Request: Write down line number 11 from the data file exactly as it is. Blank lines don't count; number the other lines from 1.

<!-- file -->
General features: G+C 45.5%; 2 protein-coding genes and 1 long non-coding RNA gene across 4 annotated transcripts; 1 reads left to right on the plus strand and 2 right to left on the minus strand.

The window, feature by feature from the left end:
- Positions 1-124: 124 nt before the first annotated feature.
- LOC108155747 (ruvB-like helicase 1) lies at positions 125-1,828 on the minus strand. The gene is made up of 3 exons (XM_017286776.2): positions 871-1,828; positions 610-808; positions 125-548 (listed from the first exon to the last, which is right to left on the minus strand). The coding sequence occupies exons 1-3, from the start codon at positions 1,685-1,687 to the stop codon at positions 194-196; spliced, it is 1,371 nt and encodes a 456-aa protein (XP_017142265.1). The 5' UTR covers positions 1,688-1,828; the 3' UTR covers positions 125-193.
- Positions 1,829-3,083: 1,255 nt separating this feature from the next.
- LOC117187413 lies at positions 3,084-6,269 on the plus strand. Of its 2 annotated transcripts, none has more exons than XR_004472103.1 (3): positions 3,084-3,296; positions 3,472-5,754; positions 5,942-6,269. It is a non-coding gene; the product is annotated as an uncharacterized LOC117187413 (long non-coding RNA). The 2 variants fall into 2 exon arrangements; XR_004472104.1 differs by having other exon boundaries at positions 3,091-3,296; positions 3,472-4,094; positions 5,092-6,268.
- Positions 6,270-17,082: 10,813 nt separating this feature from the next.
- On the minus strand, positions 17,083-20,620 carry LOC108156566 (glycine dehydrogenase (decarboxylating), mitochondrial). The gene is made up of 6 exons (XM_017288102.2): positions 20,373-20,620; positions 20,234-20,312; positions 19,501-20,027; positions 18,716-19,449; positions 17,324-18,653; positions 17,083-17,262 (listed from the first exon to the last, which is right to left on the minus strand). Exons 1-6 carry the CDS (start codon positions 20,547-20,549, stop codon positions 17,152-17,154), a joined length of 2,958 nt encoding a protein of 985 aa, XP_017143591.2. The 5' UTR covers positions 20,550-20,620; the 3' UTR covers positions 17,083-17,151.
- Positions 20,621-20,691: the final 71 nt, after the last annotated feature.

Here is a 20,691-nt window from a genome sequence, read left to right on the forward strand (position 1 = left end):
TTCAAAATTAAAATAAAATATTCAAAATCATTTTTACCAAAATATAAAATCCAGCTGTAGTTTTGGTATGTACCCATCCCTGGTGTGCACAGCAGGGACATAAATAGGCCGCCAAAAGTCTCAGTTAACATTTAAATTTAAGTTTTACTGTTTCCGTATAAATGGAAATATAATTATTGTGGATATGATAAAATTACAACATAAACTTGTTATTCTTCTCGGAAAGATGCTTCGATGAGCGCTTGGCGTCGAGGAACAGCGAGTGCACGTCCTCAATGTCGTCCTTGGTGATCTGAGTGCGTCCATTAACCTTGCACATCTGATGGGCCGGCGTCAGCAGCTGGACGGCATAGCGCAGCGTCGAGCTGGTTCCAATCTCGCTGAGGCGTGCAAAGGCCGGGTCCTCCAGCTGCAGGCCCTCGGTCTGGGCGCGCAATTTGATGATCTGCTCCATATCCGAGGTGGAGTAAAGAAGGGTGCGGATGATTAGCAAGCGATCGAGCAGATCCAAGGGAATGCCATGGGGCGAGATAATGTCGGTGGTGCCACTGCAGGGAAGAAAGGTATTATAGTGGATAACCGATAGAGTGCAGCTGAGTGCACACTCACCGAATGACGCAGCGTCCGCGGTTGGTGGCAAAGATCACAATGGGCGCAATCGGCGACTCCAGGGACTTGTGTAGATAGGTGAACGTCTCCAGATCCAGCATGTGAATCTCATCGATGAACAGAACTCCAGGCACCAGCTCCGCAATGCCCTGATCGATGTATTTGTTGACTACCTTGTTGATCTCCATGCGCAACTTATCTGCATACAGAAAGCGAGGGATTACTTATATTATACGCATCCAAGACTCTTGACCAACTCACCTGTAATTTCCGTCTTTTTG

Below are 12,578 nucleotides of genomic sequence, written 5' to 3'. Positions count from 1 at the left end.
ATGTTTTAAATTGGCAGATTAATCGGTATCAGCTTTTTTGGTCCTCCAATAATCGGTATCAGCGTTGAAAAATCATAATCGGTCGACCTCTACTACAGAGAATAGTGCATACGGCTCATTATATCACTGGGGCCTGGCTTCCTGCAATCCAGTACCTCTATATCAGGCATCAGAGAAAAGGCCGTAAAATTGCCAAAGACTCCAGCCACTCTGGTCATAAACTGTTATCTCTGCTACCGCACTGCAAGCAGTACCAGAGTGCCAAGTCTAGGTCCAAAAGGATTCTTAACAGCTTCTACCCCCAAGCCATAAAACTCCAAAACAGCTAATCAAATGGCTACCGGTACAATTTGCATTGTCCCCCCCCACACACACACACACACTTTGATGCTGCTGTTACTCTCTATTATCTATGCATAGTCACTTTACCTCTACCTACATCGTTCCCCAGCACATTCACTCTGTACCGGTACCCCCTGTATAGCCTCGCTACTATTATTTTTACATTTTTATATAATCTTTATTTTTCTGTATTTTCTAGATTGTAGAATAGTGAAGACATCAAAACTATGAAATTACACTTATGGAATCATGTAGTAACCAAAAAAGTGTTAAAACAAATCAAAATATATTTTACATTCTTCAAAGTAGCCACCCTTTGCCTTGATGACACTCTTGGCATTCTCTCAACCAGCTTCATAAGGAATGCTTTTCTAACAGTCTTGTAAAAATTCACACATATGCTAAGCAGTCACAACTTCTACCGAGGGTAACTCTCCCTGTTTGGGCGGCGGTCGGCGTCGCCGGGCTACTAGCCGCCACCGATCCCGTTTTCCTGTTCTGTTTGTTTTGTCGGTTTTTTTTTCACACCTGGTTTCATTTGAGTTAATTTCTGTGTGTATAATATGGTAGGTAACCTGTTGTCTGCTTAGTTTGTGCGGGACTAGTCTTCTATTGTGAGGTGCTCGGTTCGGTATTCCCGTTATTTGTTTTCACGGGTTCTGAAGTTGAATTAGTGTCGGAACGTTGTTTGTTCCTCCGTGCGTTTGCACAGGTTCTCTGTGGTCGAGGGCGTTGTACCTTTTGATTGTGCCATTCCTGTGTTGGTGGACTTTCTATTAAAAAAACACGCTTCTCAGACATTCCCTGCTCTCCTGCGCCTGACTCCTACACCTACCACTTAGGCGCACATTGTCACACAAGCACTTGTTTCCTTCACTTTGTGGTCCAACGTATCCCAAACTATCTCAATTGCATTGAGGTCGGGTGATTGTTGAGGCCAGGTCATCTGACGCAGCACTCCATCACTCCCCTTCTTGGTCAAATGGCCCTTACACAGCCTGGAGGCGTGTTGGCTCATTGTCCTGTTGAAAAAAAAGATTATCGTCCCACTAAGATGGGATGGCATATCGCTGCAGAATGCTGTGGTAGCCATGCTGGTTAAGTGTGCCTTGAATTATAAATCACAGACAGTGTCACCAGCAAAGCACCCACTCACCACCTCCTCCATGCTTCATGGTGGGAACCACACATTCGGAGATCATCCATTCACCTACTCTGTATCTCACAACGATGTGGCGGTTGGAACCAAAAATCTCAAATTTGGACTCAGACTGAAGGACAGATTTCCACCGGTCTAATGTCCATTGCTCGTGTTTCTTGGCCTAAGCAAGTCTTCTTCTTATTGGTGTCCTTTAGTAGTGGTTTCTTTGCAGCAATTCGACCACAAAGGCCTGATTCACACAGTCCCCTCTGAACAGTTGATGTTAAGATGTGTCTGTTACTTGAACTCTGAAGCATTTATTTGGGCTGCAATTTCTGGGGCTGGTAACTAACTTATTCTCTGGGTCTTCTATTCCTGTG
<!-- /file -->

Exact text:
TTCAAAATTAAAATAAAATATTCAAAATCATTTTTACCAAAATATAAAATCCAGCTGTAGTTTTGGTATGTACCCATCCCTGGTGTGCACAGCAGGGACATAAATAGGCCGCCAAAAGTCTCAGTTAACATTTAAATTTAAGTTTTACTGTTTCCGTATAAATGGAAATATAATTATTGTGGATATGATAAAATTACAACATAAACTTGTTATTCTTCTCGGAAAGATGCTTCGATGAGCGCTTGGCGTCGAGGAACAGCGAGTGCACGTCCTCAATGTCGTCCTTGGTGATCTGAGTGCGTCCATTAACCTTGCACATCTGATGGGCCGGCGTCAGCAGCTGGACGGCATAGCGCAGCGTCGAGCTGGTTCCAATCTCGCTGAGGCGTGCAAAGGCCGGGTCCTCCAGCTGCAGGCCCTCGGTCTGGGCGCGCAATTTGATGATCTGCTCCATATCCGAGGTGGAGTAAAGAAGGGTGCGGATGATTAGCAAGCGATCGAGCAGATCCAAGGGAATGCCATGGGGCGAGATAATGTCGGTGGTGCCACTGCAGGGAAGAAAGGTATTATAGTGGATAACCGATAGAGTGCAGCTGAGTGCACACTCACCGAATGACGCAGCGTCCGCGGTTGGTGGCAAAGATCACAATGGGCGCAATCGGCGACTCCAGGGACTTGTGTAGATAGGTGAACGTCTCCAGATCCAGCATGTGAATCTCATCGATGAACAGAACTCCAGGCACCAGCTCCGCAATGCCCTGATCGATGTATTTGTTGACTACCTTGTTGATCTCCATGCGCAACTTATCTGCATACAGAAAGCGAGGGATTACTTATATTATACGCATCCAAGACTCTTGACCAACTCACCTGTAATTTCCGTCTTTTTG